Now that I'm in my late 30's, I don't feel so sure about that anymore. I don't always feel like a big girl. I feel like everybody learned something in some class I must have missed in school that teaches you how to cope with life.

Maybe I'm growing backwards, like Merlin in "The Sword in the Stone." If only I felt child-like, and not childish, I could deal with that thought better. If only I gained magical innocence the older I got. If only I could regain my confidence. I don't remember where I lost it. Maybe that's why I'm doing this whole blog exercise, to find my lost confidence.

Have you seen it anywhere?

Maybe the wart memory was so important because I felt myself so distinctly separate from my mother. She wanted to see that wart, and it bugged me that she wanted to see it. I felt it was none of her business. Maybe that was the first time I ever felt that...it certainly hasn't been the last! The wart, a symbol of my waking independance. Except not a very good symbol, because Mom won, and the wart was removed.

Geez, how depressing. How easily my strength is removed, how I'm praised for turning it over. How often do I do this? How often have I done this?
I think I've nailed down my earliest memory!

I have quite a vivid memory of having a wart removed from my foot. My mom was hassling me about it, and I kept telling her it was a lump of lipstick that I had stepped on...I didn't want her looking at it. She finally won, and I had to go the doctor. It was a huge plantar's wart.

I remember laying on the doctor's table. I remember the doctor, bald, glasses, with a kind face, telling me "This is going to burn a bit, but you're a brave girl, right?" I didn't say anything, but determined that I would not make a fuss. I WAS a brave girl, and I was going to show them. It did hurt, quite a bit, but all I did was clench my fist. When the procedure was over, my mom and the doctor praised me endlessly..."What a brave girl!!" I was so proud of myself!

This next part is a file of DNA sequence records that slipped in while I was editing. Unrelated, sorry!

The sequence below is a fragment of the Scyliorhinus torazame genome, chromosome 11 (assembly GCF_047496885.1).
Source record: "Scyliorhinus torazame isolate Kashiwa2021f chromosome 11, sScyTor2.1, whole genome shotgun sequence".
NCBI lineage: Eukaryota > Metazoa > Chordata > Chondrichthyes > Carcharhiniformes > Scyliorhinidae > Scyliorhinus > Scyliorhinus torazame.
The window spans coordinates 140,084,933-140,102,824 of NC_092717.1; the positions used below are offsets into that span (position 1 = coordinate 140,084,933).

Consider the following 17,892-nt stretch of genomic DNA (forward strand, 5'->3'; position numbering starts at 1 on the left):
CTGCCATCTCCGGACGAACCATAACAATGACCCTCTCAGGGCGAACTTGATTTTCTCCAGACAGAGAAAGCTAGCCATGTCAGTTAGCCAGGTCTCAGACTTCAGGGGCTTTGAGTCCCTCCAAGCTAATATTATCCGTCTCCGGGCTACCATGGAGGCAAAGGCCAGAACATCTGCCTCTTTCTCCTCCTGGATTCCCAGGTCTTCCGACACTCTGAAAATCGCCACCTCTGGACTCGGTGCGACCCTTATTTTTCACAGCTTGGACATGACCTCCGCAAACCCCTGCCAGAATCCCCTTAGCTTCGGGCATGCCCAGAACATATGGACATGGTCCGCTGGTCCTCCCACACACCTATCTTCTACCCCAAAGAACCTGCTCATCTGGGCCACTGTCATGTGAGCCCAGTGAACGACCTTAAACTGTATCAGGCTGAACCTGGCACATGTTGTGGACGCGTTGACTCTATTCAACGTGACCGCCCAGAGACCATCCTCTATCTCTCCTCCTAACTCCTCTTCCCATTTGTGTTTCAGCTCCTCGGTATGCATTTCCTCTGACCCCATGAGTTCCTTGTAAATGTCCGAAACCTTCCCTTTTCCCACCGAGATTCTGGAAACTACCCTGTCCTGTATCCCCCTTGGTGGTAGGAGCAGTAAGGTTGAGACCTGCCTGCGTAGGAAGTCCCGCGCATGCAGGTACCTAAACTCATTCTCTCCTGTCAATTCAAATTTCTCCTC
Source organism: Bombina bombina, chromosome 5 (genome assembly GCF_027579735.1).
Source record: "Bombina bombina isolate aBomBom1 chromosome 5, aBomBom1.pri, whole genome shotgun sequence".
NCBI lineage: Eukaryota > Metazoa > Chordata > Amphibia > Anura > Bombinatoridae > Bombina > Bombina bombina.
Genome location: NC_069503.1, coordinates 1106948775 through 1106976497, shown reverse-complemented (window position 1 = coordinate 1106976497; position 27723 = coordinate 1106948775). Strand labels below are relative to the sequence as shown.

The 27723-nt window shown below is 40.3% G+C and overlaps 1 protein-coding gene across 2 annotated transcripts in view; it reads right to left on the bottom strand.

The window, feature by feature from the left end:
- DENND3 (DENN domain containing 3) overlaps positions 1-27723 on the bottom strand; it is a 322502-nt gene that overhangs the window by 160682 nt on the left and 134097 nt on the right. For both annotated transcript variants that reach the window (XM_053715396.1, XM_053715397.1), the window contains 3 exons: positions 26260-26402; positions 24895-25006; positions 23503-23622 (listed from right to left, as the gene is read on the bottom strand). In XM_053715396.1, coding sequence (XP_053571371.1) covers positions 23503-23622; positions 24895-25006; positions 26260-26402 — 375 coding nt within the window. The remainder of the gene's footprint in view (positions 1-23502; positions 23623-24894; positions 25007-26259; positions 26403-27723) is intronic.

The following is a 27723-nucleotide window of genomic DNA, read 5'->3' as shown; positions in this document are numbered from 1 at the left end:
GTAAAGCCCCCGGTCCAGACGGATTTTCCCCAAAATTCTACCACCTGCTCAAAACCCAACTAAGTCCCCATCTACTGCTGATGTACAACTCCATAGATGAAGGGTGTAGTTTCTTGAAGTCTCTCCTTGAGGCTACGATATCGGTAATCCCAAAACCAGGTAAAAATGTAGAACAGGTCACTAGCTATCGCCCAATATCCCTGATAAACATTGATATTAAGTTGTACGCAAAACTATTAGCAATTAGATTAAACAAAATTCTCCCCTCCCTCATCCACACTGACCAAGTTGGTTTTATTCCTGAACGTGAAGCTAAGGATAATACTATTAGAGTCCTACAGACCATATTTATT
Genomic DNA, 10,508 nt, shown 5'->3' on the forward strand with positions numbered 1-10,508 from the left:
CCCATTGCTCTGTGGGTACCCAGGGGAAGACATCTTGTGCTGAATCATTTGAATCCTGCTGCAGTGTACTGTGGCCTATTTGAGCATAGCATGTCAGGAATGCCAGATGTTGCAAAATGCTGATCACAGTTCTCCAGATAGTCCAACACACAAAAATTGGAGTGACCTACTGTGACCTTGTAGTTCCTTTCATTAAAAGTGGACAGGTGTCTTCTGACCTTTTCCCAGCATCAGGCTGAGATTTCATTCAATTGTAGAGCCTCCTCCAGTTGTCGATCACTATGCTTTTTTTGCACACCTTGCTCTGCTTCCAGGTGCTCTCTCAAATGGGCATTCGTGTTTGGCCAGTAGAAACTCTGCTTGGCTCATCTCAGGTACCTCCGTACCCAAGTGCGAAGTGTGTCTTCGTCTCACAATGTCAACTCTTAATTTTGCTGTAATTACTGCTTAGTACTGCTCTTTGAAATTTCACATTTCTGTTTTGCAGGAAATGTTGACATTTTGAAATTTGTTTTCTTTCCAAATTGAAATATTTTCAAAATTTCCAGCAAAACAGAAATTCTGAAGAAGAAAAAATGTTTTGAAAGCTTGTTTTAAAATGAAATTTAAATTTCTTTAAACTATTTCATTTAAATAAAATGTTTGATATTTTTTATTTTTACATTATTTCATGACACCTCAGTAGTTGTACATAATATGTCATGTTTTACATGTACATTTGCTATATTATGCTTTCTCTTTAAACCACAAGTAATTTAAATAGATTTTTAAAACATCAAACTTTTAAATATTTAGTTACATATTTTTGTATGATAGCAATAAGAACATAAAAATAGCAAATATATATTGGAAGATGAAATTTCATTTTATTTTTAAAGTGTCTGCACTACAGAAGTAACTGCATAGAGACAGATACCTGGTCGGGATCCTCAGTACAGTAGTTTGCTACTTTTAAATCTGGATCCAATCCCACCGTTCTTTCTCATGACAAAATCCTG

I was talking with my mom about this just the other day. I asked her how old I was when this took place. She tells me I was two and a half years old! Wow!! The memory is so clear, with so much detail...I find it hard to believe that I was only two.

Tuesday, April 08, 2003

I remember my first job.

The local Farmer's Market needed somebody to help set up the tables, sweep up messes, and clear up. The Market was held in the arena (and what else are you going to do with an arena in the summer?). I was very unclear on who my boss actually was, and usually spent most of the day running around doing whatever anybody asked me to. I became very good at looking busy so no one would bother me, a valuable work skill that has helped me greatly over the years! At the end of the day, I'd help fold up the tables and put them away, and then I'd get to sweep the cement arena floor. Ever watched a Zamboni clean the ice at a hockey game? It takes awhile, doesn't it? Well, it takes even longer when it's just you and a dust mop.

This memory resurfaced the other night as I was closing the coffee shop where I work. I had already swept, and was running the mop over the floor, and it hit me. At 36, I'm still cleaning floors. I find this kind of humiliating thought very comforting, actually. There is no danger of me thinking more highly of myself than I ought. If somebody needs my help, hopefully I'll be humble enough to just do whatever needs doing.

It's funny. When I started writing this post, I had every intention of mocking my first job, remembering it with disdain. But this very moment I begin to realize that maybe I did learn something valuable as I dry-mopped that huge arena--and here it is: I AM NOT WHAT I DO. There is freedom in that.

Sunday, March 09, 2003